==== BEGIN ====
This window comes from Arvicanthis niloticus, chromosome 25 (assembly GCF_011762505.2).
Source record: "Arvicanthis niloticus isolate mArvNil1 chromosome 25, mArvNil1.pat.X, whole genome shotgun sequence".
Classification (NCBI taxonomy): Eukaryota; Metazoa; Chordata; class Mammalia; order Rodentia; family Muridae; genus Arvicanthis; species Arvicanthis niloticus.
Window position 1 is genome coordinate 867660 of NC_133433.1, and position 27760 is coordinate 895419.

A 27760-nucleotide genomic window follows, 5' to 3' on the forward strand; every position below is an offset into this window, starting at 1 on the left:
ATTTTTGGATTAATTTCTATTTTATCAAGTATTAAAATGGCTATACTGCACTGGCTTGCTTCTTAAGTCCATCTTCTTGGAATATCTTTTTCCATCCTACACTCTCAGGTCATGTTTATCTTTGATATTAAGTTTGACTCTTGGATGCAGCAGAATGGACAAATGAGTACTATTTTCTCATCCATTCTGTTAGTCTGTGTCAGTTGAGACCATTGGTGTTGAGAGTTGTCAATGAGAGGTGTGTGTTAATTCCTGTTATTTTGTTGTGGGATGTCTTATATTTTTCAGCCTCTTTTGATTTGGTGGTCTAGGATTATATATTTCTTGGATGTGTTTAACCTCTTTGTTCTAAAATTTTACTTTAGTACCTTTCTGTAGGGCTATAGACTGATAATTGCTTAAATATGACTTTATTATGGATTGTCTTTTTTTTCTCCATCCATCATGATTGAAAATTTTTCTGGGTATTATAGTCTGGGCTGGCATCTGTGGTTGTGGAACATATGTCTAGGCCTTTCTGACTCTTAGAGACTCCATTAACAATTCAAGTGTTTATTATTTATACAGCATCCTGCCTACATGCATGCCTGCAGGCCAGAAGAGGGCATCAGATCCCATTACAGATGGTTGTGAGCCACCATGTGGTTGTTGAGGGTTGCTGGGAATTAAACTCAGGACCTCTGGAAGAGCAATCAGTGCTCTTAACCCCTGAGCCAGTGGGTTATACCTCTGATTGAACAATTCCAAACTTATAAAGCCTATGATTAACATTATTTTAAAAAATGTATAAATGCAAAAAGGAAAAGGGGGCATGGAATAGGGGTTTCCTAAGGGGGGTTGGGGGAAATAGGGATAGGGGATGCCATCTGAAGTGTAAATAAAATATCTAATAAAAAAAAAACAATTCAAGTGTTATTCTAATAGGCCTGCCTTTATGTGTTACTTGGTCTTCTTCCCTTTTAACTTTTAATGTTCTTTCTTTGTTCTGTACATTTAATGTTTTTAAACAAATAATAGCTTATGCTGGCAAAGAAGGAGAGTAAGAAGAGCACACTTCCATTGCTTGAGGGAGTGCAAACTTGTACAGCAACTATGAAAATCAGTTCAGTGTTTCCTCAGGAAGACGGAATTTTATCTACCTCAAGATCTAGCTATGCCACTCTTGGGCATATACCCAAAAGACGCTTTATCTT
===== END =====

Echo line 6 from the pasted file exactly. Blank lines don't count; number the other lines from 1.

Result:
ATTTTTGGATTAATTTCTATTTTATCAAGTATTAAAATGGCTATACTGCACTGGCTTGCTTCTTAAGTCCATCTTCTTGGAATATCTTTTTCCATCCTACACTCTCAGGTCATGTTTATCTTTGATATTAAGTTTGACTCTTGGATGCAGCAGAATGGACAAATGAGTACTATTTTCTCATCCATTCTGTTAGTCTGTGTCAGTTGAGACCATTGGTGTTGAGAGTTGTCAATGAGAGGTGTGTGTTAATTCCTGTTATTTTGTTGTGGGATGTCTTATATTTTTCAGCCTCTTTTGATTTGGTGGTCTAGGATTATATATTTCTTGGATGTGTTTAACCTCTTTGTTCTAAAATTTTACTTTAGTACCTTTCTGTAGGGCTATAGACTGATAATTGCTTAAATATGACTTTATTATGGATTGTCTTTTTTTTCTCCATCCATCATGATTGAAAATTTTTCTGGGTATTATAGTCTGGGCTGGCATCTGTGGTTGTGGAACATATGTCTAGGCCTTTCTGACTCTTAGAGACTCCATTAACAATTCAAGTGTTTATTATTTATACAGCATCCTGCCTACATGCATGCCTGCAGGCCAGAAGAGGGCATCAGATCCCATTACAGATGGTTGTGAGCCACCATGTGGTTGTTGAGGGTTGCTGGGAATTAAACTCAGGACCTCTGGAAGAGCAATCAGTGCTCTTAACCCCTGAGCCAGTGGGTTATACCTCTGATTGAACAATTCCAAACTTATAAAGCCTATGATTAACATTATTTTAAAAAATGTATAAATGCAAAAAGGAAAAGGGGGCATGGAATAGGGGTTTCCTAAGGGGGGTTGGGGGAAATAGGGATAGGGGATGCCATCTGAAGTGTAAATAAAATATCTAATAAAAAAAAAACAATTCAAGTGTTATTCTAATAGGCCTGCCTTTATGTGTTACTTGGTCTTCTTCCCTTTTAACTTTTAATGTTCTTTCTTTGTTCTGTACATTTAATGTTTTTAAACAAATAATAGCTTATGCTGGCAAAGAAGGAGAGTAAGAAGAGCACACTTCCATTGCTTGAGGGAGTGCAAACTTGTACAGCAACTATGAAAATCAGTTCAGTGTTTCCTCAGGAAGACGGAATTTTATCTACCTCAAGATCTAGCTATGCCACTCTTGGGCATATACCCAAAAGACGCTTTATCTT